Show Less
Restricted access

Towards a Cultura Franca

Contemporary American Civil and Human Rights Drama in the Foreign Language Classroom

Series:

Jeannette U. Böttcher

This book is mapping the fields of modern output-oriented teaching, intercultural learning, and drama methods in the foreign language class. It explains that drama-based language learning transcends the usual learning scopes in its practical relevance and its far-reaching contextual implications. By including (inter-)cultural aspects, as well as human and civil rights issues, modern teaching can provide students with new frames of references and shifts their attention from an individualistic worldview towards a more tolerant perception of «the other.» The term of «cultura franca» hints at a liberation of cultural restraints and this is exactly what is indispensable in order to educate students to become the interculturally adept speakers our modern time needs.

Show Summary Details
Restricted access

Introduction

Extract



“Change will not come if we wait for some other person or if we wait for some other time. We are the ones we’ve been waiting for,” (The New York Times) Senator Barack Obama says to his supporters after the nominee contests in Illinois, United States of America in 2008. This quote from Senator Barack Obama’s speech succinctly points to one of man’s distinct characteristics: rather than getting proactive ourselves, we prefer to wait for someone else to make the first move. The current worldwide situation with its growing potential for conflict between different ethnic, national, and religious groups needs and calls for change, and for people willing to take on this task. The stakes are high, the challenges manifold, and not at all easy to solve, but waiting will not change anything for the better. Over the last decades, and especially over the last few years, waves of refugees and immigrants have come from all parts of the world to Germany. Germany has not only become an immigration country; it has become a multicultural and a multi-religious country. And whereas in earlier times most minority groups led an almost invisible life within the dominant society, the demographic change has become very visible lately and also a source of great concern. Simultaneously with the new arrivals, a wave of discrimination seems to overrun us. Terms like nationalism, patriotism, and ‘Germanness’ that once had a bitter aftertaste receive new recognition and have become part of the daily media coverage....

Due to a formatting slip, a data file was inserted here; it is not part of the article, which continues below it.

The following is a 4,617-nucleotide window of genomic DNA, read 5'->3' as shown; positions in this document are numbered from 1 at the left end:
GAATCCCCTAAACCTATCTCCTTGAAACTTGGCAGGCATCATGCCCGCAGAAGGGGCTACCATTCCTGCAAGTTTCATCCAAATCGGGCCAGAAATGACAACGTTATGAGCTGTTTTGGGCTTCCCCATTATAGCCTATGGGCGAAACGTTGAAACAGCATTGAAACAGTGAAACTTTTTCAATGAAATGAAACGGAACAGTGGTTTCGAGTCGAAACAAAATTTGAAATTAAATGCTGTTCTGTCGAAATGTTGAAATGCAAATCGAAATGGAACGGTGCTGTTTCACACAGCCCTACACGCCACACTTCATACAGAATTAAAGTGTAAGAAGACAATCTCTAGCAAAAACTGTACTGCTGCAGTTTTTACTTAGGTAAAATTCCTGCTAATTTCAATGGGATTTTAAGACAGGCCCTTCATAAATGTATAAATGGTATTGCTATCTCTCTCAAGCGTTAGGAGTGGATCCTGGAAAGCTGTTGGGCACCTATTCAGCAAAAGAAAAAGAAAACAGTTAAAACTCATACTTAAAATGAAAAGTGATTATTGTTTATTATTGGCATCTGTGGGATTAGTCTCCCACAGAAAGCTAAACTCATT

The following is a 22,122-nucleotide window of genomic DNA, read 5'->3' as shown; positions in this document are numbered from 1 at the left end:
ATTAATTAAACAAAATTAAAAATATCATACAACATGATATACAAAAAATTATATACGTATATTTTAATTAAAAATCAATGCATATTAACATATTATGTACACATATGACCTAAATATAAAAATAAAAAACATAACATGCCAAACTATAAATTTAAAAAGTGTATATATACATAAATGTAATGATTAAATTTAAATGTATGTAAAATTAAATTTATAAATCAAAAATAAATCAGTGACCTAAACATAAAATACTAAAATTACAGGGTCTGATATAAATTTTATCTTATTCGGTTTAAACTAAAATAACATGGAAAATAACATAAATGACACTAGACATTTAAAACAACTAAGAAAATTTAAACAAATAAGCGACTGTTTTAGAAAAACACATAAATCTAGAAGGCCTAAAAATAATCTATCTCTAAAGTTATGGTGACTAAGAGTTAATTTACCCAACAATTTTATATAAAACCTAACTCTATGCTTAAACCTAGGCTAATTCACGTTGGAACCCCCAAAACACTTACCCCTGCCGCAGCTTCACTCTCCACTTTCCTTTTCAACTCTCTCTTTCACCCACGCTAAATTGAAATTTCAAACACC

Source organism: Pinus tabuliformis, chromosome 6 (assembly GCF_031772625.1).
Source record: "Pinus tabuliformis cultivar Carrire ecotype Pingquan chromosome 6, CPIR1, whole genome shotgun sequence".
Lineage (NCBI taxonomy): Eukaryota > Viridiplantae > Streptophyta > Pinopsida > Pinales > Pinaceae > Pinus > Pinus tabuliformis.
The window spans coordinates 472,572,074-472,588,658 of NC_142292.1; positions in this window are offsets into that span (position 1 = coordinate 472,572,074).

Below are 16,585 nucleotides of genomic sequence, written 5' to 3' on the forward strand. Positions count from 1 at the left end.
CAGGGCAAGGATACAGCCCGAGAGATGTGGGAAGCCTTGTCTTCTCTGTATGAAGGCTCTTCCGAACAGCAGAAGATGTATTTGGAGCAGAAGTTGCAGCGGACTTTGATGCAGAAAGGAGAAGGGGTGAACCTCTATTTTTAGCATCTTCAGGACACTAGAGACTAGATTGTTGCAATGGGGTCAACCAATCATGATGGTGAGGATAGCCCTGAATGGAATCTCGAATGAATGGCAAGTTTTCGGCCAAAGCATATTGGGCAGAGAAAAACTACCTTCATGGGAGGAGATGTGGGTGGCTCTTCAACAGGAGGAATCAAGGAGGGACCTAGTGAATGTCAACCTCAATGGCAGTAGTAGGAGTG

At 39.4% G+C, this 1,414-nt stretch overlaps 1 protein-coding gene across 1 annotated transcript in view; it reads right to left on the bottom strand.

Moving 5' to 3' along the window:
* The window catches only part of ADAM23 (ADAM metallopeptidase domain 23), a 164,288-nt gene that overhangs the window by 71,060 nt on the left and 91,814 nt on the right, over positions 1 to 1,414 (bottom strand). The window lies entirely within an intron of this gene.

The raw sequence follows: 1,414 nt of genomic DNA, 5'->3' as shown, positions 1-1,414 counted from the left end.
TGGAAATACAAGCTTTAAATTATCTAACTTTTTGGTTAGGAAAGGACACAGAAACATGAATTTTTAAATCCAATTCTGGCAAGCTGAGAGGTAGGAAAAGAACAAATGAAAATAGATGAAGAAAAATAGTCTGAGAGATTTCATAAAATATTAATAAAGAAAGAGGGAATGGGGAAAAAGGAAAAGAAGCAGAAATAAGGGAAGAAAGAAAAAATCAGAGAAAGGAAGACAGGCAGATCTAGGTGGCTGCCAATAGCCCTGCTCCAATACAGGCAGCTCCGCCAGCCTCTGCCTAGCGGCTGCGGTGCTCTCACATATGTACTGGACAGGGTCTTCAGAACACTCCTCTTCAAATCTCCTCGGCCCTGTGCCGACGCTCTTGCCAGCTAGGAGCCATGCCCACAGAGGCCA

You are not authenticated to view the full text of this chapter or article.

This site requires a subscription or purchase to access the full text of books or journals.

Do you have any questions? Contact us.

Or login to access all content.